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Stunting and Wasting, a Major Threat for Child Survival and Development of South Asian Nations

Across South Asia, less than five percent of the 8 million severely wasted children are receiving appropriate care and treatment.

Kathmandu/Dhaka, 16 May 2017 – A regional conference organized jointly by the South Asian Association for Regional Cooperation (SAARC) and the United Nations Children’s Fund (UNICEF) will identify actions to accelerate progress in the care of severely wasted children, which affects 8 million children in South Asia. It brings together, for the first time, government representatives, UN partners and civil society organizations from across South Asia, together with regional and global experts on nutrition to exchange regional analyses, expertise and experience on addressing wasting in the context of overall nutrition programming.

South Asia remains the epicentre of the global child wasting and stunting crisis. Severe wasting compromises the ability of children to grow and develop to their full potential, contributing to stunted growth and cognitive deficits as well as increased mortality risk. The costs of inaction to families and nations are considerable – stunted children earn 20 percent less as adults compared to non-stunted children, constraining economic growth across the region.

“The first priority is ensuring the healthy growth and development of children. This requires interventions to improve women’s nutrition before and during pregnancy, actions to support breastfeeding from the very first hour of life, interventions to improve the quality of food for young children, and programmes to protect children from infections. And when these prevention efforts fail and children become severely wasted, it is critical they receive appropriate care and treatment to safeguard their lives, growth and development,” said Jean Gough, Regional Director for UNICEF in South Asia.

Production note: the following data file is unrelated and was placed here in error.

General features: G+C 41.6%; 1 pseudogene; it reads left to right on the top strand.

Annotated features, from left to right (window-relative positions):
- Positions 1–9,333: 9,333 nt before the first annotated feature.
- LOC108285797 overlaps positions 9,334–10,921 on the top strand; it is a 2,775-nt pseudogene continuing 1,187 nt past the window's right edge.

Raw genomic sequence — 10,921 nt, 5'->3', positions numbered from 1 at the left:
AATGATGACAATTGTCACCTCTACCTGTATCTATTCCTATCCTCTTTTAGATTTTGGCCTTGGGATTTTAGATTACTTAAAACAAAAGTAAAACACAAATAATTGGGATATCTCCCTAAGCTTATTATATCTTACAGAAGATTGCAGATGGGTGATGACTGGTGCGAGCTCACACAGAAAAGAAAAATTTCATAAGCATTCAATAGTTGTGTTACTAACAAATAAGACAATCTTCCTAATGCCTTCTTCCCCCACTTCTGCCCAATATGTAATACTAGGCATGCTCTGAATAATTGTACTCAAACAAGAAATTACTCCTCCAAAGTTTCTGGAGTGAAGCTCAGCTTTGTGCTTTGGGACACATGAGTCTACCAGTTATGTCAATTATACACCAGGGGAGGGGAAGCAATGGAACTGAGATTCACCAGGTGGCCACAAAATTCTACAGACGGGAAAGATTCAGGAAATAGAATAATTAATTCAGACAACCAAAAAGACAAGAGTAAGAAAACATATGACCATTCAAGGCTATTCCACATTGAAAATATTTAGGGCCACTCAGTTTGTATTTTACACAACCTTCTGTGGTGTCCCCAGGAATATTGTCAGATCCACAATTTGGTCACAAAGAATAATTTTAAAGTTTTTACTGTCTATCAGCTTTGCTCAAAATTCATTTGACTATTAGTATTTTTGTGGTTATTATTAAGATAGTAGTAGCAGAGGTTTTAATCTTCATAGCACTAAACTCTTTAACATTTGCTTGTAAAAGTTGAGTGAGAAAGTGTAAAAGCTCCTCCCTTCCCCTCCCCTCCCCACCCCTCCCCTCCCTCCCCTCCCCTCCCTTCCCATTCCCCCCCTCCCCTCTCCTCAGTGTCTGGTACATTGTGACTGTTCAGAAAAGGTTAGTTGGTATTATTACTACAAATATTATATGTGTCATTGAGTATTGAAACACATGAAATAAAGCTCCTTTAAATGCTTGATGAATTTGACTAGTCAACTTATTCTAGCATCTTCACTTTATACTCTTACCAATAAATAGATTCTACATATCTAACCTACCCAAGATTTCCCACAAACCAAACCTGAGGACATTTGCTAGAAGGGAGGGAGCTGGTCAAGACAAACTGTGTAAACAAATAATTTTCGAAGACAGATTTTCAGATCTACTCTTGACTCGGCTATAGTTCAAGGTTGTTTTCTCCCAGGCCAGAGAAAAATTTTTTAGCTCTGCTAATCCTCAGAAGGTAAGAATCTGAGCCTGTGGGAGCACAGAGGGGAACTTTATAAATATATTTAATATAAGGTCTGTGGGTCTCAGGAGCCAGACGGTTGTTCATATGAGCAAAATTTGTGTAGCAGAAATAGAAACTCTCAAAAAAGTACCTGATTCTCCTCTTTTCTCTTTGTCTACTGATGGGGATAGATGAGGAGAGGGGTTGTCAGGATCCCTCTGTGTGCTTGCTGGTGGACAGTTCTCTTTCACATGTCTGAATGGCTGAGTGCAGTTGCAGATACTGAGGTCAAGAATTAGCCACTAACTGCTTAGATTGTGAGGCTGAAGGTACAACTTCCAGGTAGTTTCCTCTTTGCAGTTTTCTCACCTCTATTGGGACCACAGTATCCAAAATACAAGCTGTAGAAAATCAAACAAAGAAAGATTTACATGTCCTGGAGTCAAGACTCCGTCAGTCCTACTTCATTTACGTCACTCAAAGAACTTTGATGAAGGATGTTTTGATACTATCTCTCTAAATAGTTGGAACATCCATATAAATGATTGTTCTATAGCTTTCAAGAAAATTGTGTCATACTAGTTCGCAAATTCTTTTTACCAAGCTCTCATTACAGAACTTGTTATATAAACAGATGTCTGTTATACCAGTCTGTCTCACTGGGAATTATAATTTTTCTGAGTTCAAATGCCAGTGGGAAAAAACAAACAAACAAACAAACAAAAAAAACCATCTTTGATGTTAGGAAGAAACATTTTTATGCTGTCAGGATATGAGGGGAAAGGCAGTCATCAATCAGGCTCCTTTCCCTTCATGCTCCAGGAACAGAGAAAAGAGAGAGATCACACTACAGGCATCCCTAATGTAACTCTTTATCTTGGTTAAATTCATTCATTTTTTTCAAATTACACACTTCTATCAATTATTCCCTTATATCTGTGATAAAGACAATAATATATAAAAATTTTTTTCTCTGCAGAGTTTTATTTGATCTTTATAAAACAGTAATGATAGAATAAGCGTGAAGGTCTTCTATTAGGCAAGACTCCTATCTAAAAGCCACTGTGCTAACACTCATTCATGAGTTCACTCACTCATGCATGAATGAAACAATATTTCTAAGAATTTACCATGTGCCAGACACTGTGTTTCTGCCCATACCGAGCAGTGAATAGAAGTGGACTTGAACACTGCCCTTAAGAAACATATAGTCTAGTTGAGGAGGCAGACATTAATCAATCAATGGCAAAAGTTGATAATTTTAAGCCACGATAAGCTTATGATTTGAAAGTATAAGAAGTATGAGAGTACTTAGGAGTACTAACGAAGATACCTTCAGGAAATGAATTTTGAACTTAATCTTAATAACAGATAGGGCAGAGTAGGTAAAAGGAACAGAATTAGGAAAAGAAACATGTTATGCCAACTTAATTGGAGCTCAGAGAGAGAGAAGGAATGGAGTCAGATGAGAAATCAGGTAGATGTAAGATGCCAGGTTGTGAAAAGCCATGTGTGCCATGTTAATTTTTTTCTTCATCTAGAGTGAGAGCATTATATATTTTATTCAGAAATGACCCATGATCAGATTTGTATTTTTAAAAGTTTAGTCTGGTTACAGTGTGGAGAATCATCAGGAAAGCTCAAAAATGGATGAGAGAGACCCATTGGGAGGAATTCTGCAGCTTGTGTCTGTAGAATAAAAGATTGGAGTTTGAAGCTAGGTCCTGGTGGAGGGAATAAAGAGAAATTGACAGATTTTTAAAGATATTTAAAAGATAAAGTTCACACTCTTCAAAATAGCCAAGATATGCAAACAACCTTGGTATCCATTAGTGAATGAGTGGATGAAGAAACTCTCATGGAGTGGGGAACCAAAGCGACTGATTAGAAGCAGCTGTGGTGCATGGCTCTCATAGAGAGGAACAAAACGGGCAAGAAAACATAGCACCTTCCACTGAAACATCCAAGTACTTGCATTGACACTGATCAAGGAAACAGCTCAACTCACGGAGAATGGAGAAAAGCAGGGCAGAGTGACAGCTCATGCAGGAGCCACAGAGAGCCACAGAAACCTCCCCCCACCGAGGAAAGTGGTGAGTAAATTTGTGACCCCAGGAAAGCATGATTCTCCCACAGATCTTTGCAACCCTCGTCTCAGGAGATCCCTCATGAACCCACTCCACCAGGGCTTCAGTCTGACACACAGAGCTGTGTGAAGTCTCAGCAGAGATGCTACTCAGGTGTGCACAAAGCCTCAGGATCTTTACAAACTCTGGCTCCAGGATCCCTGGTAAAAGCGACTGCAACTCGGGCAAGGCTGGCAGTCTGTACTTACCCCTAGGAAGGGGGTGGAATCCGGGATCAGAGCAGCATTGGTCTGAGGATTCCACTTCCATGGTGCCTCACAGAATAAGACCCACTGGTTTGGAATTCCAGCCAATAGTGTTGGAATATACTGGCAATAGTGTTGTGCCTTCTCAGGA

Across South Asia, less than five percent of the 8 million severely wasted children are receiving appropriate care and treatment. This low coverage is adding to the burden of mortality and morbidity in young children and limiting the growth and development of the untreated millions. Early detection and treatment of wasting is one powerful action to reduce stunting and its negative impacts.

“Investing in the capacity of communities, community-based organizations and civil society groups to identify and address undernutrition within their communities is the core of our endeavours for a collective approach to nutrition in South Asia. This investment is the key to unlocking the potential of this generation and the next,” said Amjad Hussain Sial, Secretary General of the South Asian Association for Regional Cooperation (SAARC).

Community-based approaches are indeed critical to preventing and treating severe wasting.  Over 50 countries have adopted community-based management of severe wasting, including Afghanistan, Nepal and Pakistan. This community-based care approaches are already saving thousands of lives and safeguarding the growth and development of many more Children by bringing more affordable services closer to families.  ###

 

 
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